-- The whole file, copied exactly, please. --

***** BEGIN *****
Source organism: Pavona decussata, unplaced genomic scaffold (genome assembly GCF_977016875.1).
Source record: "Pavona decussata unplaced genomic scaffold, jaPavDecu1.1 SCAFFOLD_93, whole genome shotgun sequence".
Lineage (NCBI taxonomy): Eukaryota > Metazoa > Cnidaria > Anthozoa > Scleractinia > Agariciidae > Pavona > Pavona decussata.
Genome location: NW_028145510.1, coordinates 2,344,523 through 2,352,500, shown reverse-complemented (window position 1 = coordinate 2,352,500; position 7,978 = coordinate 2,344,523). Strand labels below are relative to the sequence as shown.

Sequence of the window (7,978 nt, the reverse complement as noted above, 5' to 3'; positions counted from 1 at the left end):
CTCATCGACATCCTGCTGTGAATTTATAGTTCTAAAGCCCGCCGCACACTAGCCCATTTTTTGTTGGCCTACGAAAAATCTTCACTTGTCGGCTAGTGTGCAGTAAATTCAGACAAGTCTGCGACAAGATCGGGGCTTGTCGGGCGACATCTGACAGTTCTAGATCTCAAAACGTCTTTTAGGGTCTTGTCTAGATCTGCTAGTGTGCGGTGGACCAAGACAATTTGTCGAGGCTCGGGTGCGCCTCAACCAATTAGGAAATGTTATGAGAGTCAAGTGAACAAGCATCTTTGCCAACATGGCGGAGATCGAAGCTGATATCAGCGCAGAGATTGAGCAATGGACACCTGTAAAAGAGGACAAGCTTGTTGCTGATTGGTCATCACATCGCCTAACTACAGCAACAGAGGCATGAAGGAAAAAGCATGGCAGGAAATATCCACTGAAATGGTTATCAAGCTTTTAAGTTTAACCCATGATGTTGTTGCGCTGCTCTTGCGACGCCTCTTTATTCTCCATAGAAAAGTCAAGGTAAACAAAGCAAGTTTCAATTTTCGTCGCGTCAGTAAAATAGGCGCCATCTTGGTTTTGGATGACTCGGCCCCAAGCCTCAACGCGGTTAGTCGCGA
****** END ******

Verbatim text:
Source organism: Pavona decussata, unplaced genomic scaffold (genome assembly GCF_977016875.1).
Source record: "Pavona decussata unplaced genomic scaffold, jaPavDecu1.1 SCAFFOLD_93, whole genome shotgun sequence".
Lineage (NCBI taxonomy): Eukaryota > Metazoa > Cnidaria > Anthozoa > Scleractinia > Agariciidae > Pavona > Pavona decussata.
Genome location: NW_028145510.1, coordinates 2,344,523 through 2,352,500, shown reverse-complemented (window position 1 = coordinate 2,352,500; position 7,978 = coordinate 2,344,523). Strand labels below are relative to the sequence as shown.

Sequence of the window (7,978 nt, the reverse complement as noted above, 5' to 3'; positions counted from 1 at the left end):
CTCATCGACATCCTGCTGTGAATTTATAGTTCTAAAGCCCGCCGCACACTAGCCCATTTTTTGTTGGCCTACGAAAAATCTTCACTTGTCGGCTAGTGTGCAGTAAATTCAGACAAGTCTGCGACAAGATCGGGGCTTGTCGGGCGACATCTGACAGTTCTAGATCTCAAAACGTCTTTTAGGGTCTTGTCTAGATCTGCTAGTGTGCGGTGGACCAAGACAATTTGTCGAGGCTCGGGTGCGCCTCAACCAATTAGGAAATGTTATGAGAGTCAAGTGAACAAGCATCTTTGCCAACATGGCGGAGATCGAAGCTGATATCAGCGCAGAGATTGAGCAATGGACACCTGTAAAAGAGGACAAGCTTGTTGCTGATTGGTCATCACATCGCCTAACTACAGCAACAGAGGCATGAAGGAAAAAGCATGGCAGGAAATATCCACTGAAATGGTTATCAAGCTTTTAAGTTTAACCCATGATGTTGTTGCGCTGCTCTTGCGACGCCTCTTTATTCTCCATAGAAAAGTCAAGGTAAACAAAGCAAGTTTCAATTTTCGTCGCGTCAGTAAAATAGGCGCCATCTTGGTTTTGGATGACTCGGCCCCAAGCCTCAACGCGGTTAGTCGCGA